I’m far too late to score a seat for the second half of Sarah Angliss’ collaboration with Laura Cannell, and have to settle for hearing their beautiful recorder duet float out of the door into the corridor. To my delight, both performers stride out into the hallway and begin to parade back and forth directly in front of me. Melodies swoop and dive over eachother, seeking release from a solemn tonality that conjures images of drooping flowers and faded medieval paintings; a sad, inescapable ode to death and decay. The seated audience crane their necks around to get a glimpse, and suddenly I’m the one with a front row seat.
David Toop and Evan Parker are also dipping into sonic history in the form of a talk and record-spinning session over in the School Room, which essentially amounts to an instalment in their ongoing series of Sharpen Your Needles events. Coinciding with Toop’s next book on free improvisation (Into The Maelstrom), the pair pluck out recordings that date prior to free improvisation even being an acknowledged term: a solemn, chicaning harmonium recording from the 1940s, a cascade of tape-manipulated piano improvisations from the 1950s, and a bizarre piece by Jamaican saxophonist Joe Harriott, in which instrumental gestures for piano, cello, sax and drums are separated out by vast gaps of silence, like individual artworks perched upon dedicated plinths. In between each piece, Parker and Toop trade thoughts and anecdotes from their own experiences with improvisation (including an excellent tale from Park about Phil Seamen’s dog causing calamity in the orchestra pit of West Side Story). As I step outside, I see that Laboratoro have managed to clamber atop the roof of one of the gun emplacements, with De Toro’s megaphone belting loudly but incoherently across the parade ground. It’s wonderful to see a group so insistent on being heard, liberated from the superfluous requirement of having something to actually say.
I feel entirely unprepared for what hits me inside the Romney Hut. Somewhere within the vibrant colour contrasts, the manic spirals of cartoons that splash over the walls, the synths bursting over the boundaries of dance beats and the heave of exhilarated audience bodies, I spot the two figures of Sculpture: one dressed in rave attire and carefully handling an array of tape loops (Dan Hayhurst), the other overlaying circular comic strips on a video zoetrope, occasionally augmenting the image with bursts of flash light and the tips of fingers (Reuben Sutherland). The excitement comes from the fact that Sculpture seem only just capable of keeping up with themselves – the visuals are forever blurring and warping into something else, while the rhythms occasionally stutter and choke of out of time, unable to digest the sheer quantity of tape loops that Hayhurst tries to cram down.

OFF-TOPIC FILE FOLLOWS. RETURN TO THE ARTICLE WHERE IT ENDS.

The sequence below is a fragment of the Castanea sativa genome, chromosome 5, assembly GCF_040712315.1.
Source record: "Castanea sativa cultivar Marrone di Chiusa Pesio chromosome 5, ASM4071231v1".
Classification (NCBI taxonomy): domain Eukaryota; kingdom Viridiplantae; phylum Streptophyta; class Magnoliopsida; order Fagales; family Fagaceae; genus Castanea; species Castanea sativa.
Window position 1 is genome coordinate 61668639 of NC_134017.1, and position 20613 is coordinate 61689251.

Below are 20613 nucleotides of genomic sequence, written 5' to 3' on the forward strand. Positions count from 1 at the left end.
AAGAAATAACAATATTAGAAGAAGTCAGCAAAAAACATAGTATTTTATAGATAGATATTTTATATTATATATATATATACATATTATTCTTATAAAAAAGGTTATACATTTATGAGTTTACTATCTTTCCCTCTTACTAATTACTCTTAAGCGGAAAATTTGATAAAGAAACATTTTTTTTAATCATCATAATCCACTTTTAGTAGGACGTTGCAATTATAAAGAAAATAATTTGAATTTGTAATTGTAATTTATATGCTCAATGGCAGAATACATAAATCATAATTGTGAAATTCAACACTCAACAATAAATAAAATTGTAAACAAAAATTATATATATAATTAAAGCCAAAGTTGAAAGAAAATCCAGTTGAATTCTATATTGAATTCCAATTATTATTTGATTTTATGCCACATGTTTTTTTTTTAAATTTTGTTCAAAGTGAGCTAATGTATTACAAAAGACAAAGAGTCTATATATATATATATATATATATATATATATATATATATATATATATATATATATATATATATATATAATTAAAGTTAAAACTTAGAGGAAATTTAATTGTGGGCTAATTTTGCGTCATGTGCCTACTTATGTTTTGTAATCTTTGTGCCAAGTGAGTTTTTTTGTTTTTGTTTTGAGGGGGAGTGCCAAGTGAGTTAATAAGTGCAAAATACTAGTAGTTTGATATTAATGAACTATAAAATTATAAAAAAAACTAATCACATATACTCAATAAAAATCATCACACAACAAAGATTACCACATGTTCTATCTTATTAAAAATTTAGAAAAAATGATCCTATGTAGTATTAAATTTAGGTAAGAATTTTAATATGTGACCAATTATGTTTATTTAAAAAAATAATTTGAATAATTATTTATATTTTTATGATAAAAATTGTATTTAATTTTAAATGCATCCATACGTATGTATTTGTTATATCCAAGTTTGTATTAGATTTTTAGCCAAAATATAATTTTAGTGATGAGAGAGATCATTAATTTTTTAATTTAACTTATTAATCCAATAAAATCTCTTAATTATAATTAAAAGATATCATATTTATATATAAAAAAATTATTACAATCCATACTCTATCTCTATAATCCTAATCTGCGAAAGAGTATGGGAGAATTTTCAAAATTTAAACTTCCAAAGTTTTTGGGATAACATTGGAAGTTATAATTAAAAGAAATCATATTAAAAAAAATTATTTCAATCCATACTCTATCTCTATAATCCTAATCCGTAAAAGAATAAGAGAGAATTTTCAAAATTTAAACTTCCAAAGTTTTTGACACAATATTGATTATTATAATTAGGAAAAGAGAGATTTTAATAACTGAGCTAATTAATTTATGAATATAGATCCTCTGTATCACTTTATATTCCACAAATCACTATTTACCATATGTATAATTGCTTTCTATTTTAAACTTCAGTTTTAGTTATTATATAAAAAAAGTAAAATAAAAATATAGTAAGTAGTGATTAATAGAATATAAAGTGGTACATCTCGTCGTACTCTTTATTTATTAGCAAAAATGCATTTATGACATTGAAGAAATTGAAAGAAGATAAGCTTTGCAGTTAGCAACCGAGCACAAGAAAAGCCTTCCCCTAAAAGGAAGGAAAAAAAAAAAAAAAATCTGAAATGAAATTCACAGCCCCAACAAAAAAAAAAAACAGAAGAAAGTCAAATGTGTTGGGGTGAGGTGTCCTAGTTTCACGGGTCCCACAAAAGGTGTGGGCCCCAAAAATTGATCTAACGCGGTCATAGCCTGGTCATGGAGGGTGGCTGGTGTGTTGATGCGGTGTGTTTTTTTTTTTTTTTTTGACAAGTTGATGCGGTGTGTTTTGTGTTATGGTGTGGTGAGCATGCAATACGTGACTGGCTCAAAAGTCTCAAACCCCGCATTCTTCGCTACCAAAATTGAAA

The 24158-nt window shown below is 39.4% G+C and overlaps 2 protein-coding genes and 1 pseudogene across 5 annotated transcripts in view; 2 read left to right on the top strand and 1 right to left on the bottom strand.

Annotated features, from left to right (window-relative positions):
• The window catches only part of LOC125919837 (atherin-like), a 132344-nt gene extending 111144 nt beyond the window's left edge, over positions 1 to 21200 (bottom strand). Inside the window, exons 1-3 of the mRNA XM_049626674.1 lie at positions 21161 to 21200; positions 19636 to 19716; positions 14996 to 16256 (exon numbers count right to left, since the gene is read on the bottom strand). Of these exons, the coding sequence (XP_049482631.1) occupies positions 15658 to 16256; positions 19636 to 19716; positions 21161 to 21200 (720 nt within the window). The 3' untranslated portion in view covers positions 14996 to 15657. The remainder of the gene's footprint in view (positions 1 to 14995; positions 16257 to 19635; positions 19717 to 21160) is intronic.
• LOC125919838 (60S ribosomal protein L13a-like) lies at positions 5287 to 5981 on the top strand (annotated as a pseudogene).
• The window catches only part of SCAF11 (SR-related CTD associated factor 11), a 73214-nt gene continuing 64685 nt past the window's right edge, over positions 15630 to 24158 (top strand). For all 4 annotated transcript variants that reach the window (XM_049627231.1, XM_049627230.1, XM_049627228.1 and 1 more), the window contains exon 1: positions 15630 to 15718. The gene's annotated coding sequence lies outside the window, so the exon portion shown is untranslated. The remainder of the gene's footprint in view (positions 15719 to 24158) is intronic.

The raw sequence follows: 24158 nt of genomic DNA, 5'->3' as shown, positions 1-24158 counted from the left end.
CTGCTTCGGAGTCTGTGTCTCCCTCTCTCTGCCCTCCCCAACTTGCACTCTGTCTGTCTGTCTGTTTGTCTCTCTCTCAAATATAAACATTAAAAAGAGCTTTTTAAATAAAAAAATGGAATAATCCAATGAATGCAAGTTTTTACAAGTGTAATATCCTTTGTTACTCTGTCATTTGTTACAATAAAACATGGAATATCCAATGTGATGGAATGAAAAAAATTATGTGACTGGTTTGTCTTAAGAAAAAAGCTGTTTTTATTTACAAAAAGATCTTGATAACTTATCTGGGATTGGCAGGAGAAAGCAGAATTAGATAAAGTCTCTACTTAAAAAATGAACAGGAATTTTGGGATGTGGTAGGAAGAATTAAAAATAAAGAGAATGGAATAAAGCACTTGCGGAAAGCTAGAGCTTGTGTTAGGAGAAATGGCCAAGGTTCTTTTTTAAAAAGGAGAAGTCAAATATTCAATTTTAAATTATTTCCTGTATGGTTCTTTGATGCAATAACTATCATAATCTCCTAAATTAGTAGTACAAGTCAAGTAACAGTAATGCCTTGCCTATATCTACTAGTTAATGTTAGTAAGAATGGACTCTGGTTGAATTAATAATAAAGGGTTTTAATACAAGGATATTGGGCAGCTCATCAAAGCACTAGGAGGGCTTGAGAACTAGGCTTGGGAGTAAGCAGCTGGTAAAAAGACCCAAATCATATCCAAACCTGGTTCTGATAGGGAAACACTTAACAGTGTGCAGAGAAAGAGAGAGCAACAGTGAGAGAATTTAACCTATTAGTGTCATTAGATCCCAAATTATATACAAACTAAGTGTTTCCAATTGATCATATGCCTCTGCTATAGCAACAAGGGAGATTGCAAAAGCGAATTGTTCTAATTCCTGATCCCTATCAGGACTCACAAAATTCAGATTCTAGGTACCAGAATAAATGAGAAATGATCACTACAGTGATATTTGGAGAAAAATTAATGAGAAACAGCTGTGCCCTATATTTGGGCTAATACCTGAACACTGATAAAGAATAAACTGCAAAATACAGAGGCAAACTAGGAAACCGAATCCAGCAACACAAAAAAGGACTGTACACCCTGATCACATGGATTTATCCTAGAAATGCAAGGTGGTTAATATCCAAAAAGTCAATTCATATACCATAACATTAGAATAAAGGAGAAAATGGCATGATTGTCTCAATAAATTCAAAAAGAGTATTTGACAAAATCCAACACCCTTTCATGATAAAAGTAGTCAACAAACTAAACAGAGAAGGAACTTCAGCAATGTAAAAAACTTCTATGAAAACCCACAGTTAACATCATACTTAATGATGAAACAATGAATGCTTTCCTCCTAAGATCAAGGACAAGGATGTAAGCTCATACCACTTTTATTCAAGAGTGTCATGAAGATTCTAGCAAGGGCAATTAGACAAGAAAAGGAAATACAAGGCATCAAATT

After thoroughly scorching my senses, I seek refuge in the quiet mechanics of the various installations tucked away in the Eastern Magazine. I’m immediately drawn to the intermittent blue glow of Darsha Hewitt’s Electrostatic Bell Choir, which uses the accumulated static charge of old televisions to power the movements of tiny bells. Each transition from ON to OFF – which is usually crisp and instant – becomes marked by an eerie glacial jangle, which hangs anxiously in the air where light or darkness used to be, quivering in sonorous surprise at the sudden jump from life to death and back again. On a similar note, the bells of Tim Shaw are hooked up to rotating wind sensors that fall under the breeze of a fan, chiming as soon as the sensor has spun a certain number of times. Visual grace collides with tense, abrupt sonic event, as the idle rotation of the three sensors is interrupted by bursts of tiny alarm. And then there’s the work of Joshua Legallienne, who challenged himself to create an artwork from a single material and decided to simply hang a plastic sheet above the stairwell, allowing it to scoop up the air and rustle – in crisp, lively tones – upon the breeze that circulates the entire fort. As I turn to head out of the Magazine, I’m beckoned behind a black curtain to watch the closing stages of Mariska De Groot’s Nibiru: a sculptural installation piece that traces the orbit our solar system’s seldom-seen ninth planet. A gigantic swirl of white lines decorates the ceiling and arcs down the walls, while De Groot’s pendulumic wooden sculptures sway delicately and orchestrate the curvature of the image between them. Two small speakers emit the splutters of dying electricity, as if the mechanics of her sculpture are threatening to fall apart. Sure enough, the image flickers into darkness as the projector bulb cuts out. Thirty minutes of obsessive scientific pursuit suddenly vanishes into nothing.